It's important to note that Ball doesn’t believe people are acting maliciously. Rather, he attributes the problem largely to a lack of understanding that a pub or restaurant is not just a place to eat or drink. In many cases, it is someone’s business and their lifeblood.

And while those within the industry harbour no illusions when it comes to food businesses' notoriously poor margins, it's reasonable to assume that members of the public are, as a rule, unaware of how tight those margins actually are - and the genuine effect that one table defecting on a reservation can have. 

The Red Lion & Sun, Highgate
The Red Lion & Sun, Highgate

Ball recalls a particularly absurd experience: a group of customers booked out half the pub for a hog roast, paid a significant deposit and confirmed their booking. However, the sizeable group failed to materialise on the day.

“I rang them and asked where they were and they said they had too many cancellations and weren’t going to come. Granted, they gave me the money for the rest of the pig, but I was still counting on the revenue from the drinks spend and from having a busy pub – I’d closed off half the pub for an event and no one had come.”

While some higher-end restaurants have resorted to taking credit card details to avoid no-shows, Ball doesn’t feel this is appropriate for pubs, which customarily trade on informality.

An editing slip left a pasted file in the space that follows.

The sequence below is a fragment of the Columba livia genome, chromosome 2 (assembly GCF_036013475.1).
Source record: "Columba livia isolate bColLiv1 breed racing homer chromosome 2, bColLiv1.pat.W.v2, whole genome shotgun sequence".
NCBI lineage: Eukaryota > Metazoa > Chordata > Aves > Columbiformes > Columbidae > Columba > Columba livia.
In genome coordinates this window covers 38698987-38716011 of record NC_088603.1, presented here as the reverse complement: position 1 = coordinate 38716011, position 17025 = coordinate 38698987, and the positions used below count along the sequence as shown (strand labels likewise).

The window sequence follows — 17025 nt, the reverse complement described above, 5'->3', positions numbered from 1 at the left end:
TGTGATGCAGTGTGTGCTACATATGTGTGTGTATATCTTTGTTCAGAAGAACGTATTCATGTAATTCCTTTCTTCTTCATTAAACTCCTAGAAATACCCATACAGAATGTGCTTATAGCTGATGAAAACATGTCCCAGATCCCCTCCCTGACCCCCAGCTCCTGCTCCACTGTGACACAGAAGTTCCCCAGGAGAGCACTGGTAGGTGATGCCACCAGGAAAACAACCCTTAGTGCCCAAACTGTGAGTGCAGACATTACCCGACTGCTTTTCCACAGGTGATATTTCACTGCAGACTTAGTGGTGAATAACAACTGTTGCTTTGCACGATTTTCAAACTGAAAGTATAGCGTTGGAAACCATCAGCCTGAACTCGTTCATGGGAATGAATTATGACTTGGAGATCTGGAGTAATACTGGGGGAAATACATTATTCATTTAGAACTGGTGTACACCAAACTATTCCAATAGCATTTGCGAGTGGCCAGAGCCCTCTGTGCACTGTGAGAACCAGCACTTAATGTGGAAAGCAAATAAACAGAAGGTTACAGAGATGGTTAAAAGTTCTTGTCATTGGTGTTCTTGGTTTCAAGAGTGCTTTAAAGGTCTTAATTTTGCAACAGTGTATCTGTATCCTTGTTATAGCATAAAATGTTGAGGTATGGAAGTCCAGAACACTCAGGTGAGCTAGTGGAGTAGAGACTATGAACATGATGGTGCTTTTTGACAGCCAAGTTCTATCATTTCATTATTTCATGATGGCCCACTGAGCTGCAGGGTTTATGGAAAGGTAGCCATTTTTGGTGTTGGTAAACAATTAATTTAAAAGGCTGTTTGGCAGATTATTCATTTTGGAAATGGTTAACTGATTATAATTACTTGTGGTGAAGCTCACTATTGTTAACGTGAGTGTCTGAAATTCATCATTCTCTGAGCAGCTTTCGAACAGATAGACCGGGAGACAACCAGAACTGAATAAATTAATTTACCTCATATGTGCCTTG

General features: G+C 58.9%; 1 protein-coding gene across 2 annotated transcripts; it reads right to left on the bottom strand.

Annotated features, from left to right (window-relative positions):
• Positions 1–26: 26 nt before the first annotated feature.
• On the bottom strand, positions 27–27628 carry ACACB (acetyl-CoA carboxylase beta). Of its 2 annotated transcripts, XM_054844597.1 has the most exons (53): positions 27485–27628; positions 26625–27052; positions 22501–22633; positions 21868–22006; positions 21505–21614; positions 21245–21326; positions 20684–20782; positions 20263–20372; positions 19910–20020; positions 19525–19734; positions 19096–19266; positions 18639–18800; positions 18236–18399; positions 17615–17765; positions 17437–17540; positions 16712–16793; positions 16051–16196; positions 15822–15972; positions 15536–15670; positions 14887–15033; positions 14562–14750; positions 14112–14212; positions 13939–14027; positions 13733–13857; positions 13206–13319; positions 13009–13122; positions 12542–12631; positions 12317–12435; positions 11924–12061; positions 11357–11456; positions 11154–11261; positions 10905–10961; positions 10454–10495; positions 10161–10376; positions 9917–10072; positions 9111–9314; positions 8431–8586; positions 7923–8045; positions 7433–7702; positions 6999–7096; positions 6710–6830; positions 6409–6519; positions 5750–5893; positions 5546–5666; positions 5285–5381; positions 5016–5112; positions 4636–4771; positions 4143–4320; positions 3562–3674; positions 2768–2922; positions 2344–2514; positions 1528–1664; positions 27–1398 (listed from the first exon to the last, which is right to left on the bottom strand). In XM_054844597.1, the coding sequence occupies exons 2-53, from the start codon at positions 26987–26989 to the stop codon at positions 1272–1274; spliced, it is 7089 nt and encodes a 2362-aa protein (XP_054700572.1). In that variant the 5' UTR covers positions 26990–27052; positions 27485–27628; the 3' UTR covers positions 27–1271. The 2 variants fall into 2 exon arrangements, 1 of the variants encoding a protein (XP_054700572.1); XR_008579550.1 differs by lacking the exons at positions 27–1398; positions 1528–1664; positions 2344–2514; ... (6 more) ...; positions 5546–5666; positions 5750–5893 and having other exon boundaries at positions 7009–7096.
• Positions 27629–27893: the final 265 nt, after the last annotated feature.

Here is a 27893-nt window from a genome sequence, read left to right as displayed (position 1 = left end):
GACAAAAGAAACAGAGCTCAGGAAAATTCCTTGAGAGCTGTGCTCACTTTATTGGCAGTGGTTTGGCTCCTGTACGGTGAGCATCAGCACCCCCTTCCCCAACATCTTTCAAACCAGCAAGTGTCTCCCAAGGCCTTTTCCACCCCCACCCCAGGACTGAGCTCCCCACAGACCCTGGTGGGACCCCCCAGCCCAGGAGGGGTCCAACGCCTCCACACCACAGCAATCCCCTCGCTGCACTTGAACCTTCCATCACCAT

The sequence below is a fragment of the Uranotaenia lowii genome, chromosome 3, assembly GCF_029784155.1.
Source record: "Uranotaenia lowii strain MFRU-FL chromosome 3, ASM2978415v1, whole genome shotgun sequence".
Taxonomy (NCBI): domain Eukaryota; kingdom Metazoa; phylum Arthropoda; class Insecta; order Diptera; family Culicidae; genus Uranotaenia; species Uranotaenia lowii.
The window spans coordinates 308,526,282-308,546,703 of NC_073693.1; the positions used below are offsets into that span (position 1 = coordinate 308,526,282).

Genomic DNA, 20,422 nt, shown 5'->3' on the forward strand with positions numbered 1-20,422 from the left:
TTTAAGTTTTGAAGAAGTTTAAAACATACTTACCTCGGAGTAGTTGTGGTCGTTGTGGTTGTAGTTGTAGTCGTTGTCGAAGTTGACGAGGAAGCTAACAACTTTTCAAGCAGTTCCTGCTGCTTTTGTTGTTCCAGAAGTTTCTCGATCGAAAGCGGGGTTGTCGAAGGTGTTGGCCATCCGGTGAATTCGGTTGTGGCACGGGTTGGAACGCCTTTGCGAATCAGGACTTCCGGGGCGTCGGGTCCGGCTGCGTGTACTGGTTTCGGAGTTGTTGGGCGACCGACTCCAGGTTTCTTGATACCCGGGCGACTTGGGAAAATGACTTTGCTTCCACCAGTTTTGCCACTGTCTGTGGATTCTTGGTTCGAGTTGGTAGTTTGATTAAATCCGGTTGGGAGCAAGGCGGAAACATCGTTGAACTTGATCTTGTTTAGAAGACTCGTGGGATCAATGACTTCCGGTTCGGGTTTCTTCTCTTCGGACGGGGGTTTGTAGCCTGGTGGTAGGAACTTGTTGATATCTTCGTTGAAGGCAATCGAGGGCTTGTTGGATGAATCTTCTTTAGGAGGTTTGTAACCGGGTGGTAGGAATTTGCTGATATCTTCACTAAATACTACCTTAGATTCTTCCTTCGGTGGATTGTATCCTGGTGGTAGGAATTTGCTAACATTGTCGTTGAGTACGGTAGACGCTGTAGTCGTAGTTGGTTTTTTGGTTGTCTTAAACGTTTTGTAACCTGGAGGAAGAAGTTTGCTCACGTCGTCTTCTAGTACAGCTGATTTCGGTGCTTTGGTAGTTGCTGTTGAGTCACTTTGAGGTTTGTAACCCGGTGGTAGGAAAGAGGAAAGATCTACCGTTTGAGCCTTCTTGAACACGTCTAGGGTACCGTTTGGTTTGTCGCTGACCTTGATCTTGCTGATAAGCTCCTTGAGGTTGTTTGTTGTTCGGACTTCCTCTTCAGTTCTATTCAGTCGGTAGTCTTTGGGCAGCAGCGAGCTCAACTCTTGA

“I’d hate to ever go down that road,” he says. “It just doesn’t work. But I don’t know what the solution is. I think [no-shows] must think ‘oh it’ll be fine, they’re always busy’ but it’s more a case of ‘you’re killing me, you’re absolutely killing me’.”

To charge or not to charge

An increasing number of higher-end restaurants and a small number of gastropubs are beginning to request customers’ credit card details when a booking is made.

In most cases, this adequately foolproofs against no-shows. If a customer knows they will be charged – regardless of whether they’re charged £10 or £50 – having something to lose is often enough to spur them into cancelling well enough in advance.

But pubs that don’t have the high-end credentials sometimes face an image problem with asking for card details. All too often people are reluctant to hand over their details when the establishment is “just a pub”.